Wednesday, January 9, 2019

A Great Perhaps





How ecstatic it feels to be open, like a sieve, fresh water pouring through holes, like nerve endings, another energy melding with your own, blood pumping through arteries and veins, across synapses, traveling from the crown of your head to the tips of your toes, electric.

Sharing my soul with another forms a most holy union protecting us both from the onslaught of the dank energy of this middle world.

But like seasons, we change, and the essence of humanity has waned. Each time I share my soul with another, instead of filling my chalice, they drink. And drink.

They drink so gluttonous it seems the sky will swallow me right up into the atmosphere to be lost among the heavens, eternal, and every time my feet hit this dear Earth, I am sure the ground will grab my ankles and pull me right down into the deepest depths of what I imagine to be hell.

I prefer to be a sieve. It is my natural state of being, but to exist in this land of humankind as an open, accepting, empathic soul, is quite the arduous task.

I often wonder how Mother Earth feels, always alive, breathing, bearing her breasts for any ole fool, never ashamed nor worried for her own health and well-being, always with open arms, she is willing to embrace even the crudest of our kind.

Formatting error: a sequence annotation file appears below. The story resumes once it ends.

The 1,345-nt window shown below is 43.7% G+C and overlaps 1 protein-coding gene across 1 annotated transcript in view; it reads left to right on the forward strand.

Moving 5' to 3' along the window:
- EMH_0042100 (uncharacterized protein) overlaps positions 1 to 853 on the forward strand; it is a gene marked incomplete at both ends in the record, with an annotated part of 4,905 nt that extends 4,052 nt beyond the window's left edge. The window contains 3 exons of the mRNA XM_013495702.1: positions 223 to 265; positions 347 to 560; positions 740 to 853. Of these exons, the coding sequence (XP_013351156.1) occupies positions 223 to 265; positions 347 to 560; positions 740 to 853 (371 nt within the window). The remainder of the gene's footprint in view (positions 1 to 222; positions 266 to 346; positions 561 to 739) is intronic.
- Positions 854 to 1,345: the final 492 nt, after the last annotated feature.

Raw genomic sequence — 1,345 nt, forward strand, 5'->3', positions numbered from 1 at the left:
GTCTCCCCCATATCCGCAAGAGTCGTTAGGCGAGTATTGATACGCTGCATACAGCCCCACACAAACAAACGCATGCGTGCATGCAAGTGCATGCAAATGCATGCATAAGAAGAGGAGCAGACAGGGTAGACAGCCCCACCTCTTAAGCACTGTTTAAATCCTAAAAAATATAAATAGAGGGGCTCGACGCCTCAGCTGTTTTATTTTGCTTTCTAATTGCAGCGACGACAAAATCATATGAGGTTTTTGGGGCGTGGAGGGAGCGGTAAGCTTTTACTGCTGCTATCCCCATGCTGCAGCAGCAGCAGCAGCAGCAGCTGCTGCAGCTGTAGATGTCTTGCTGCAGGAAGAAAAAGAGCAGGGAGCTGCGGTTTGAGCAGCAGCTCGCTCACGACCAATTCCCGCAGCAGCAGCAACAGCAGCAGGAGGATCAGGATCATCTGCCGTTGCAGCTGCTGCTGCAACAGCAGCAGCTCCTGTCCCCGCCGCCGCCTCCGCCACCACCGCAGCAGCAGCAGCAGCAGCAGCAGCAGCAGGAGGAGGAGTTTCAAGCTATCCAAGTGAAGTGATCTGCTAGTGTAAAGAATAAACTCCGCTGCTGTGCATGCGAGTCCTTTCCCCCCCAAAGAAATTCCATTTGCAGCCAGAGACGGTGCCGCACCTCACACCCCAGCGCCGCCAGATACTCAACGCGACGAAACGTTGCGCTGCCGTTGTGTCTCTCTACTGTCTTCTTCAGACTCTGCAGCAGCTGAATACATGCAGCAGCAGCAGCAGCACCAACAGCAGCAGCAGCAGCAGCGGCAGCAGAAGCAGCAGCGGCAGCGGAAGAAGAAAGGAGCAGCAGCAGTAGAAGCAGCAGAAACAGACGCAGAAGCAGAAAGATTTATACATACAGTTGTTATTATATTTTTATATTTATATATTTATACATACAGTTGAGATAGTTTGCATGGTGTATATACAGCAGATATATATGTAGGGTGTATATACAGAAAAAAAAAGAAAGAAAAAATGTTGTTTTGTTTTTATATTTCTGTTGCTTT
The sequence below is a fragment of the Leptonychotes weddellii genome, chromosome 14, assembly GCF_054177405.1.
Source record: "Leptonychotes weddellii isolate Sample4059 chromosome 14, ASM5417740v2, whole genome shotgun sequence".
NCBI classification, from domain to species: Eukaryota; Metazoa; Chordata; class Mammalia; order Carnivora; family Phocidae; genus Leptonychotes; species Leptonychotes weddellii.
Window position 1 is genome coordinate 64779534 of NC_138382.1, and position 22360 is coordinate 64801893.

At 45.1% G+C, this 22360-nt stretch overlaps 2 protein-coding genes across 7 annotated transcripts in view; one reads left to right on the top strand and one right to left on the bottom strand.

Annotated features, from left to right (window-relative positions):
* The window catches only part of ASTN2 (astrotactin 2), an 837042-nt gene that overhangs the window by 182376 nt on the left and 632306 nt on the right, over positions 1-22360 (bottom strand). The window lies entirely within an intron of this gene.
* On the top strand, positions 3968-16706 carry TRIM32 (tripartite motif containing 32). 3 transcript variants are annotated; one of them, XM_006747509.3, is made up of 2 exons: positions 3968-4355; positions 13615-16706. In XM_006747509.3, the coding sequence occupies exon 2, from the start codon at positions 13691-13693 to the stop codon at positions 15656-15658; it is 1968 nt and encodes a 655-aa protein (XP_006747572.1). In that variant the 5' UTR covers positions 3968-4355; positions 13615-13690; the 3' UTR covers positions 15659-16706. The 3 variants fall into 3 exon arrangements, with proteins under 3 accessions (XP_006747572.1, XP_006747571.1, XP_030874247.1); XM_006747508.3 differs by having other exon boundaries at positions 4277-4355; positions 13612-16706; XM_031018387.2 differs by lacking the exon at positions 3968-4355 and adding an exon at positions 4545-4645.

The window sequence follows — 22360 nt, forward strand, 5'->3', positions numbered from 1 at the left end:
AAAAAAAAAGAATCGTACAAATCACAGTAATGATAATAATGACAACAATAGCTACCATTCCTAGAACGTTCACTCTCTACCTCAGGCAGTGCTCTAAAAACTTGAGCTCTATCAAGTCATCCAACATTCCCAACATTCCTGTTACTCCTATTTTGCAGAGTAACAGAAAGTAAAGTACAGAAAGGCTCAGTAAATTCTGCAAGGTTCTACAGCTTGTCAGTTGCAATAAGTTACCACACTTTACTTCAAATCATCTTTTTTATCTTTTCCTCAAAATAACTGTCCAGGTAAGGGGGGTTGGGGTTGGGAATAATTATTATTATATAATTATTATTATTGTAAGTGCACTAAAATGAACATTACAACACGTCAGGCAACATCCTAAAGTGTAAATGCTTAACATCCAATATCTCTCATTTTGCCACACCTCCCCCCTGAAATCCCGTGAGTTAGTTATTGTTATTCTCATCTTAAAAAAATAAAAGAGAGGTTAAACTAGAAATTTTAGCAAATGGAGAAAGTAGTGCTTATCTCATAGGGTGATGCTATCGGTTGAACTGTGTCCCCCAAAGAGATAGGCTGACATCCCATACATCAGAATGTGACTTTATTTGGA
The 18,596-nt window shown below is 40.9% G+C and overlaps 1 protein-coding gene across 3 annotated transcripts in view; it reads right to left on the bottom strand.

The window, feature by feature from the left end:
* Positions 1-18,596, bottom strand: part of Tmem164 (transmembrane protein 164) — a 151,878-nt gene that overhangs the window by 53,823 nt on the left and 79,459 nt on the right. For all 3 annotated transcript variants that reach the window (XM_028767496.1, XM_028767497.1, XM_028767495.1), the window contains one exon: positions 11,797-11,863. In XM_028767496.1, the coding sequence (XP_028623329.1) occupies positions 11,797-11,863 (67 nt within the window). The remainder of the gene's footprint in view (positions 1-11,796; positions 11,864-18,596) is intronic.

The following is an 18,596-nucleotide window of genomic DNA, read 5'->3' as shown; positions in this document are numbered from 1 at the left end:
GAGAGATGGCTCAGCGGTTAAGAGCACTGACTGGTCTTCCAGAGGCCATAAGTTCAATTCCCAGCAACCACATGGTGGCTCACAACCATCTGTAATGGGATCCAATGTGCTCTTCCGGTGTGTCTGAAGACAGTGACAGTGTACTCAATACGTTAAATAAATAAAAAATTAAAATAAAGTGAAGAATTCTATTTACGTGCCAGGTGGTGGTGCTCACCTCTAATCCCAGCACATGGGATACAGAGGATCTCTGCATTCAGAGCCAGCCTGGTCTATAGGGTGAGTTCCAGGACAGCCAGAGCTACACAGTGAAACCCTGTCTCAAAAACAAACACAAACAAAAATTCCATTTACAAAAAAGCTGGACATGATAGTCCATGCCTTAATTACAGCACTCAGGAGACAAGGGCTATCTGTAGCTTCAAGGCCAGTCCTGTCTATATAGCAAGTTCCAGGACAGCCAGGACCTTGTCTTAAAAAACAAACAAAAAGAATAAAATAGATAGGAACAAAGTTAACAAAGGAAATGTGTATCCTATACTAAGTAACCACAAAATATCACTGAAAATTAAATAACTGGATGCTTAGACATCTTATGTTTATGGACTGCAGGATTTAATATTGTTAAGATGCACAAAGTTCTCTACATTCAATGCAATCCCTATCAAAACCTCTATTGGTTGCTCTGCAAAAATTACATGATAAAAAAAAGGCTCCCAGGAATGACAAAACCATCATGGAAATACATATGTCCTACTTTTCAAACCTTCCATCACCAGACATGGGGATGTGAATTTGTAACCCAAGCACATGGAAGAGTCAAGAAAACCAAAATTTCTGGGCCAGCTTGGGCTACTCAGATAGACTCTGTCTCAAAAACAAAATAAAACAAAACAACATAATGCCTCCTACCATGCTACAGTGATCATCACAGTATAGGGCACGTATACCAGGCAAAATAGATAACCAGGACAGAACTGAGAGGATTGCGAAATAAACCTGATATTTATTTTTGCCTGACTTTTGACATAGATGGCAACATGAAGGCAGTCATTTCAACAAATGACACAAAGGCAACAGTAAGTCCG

Perhaps this is why, for me, this is the only place I can be a sieve, in her arms, beneath the safe canopies of her treetops, holy angelic halos, with my hands deep in her lifeblood, the dirt and clear water streams, where salamanders and damsel flies play, where there is no noise, only the wind, Mother Earth breathing, heaving from her lungs, billion year old carbon.

Perhaps, this is why I adore Joan of Arc, a maiden on voyage, silver gilt and shielded, eyes ablaze with wonderment, brain abuzz with messages, otherworldly.

I too, shall ride stallions into war, one arm raised, in great holy thunder, battalions behind me, forged steel as protection, the Gods and Goddesses, holding their palms above my dear head, rays of light streaming from behind clouds.





 © photo and words Susan Marie

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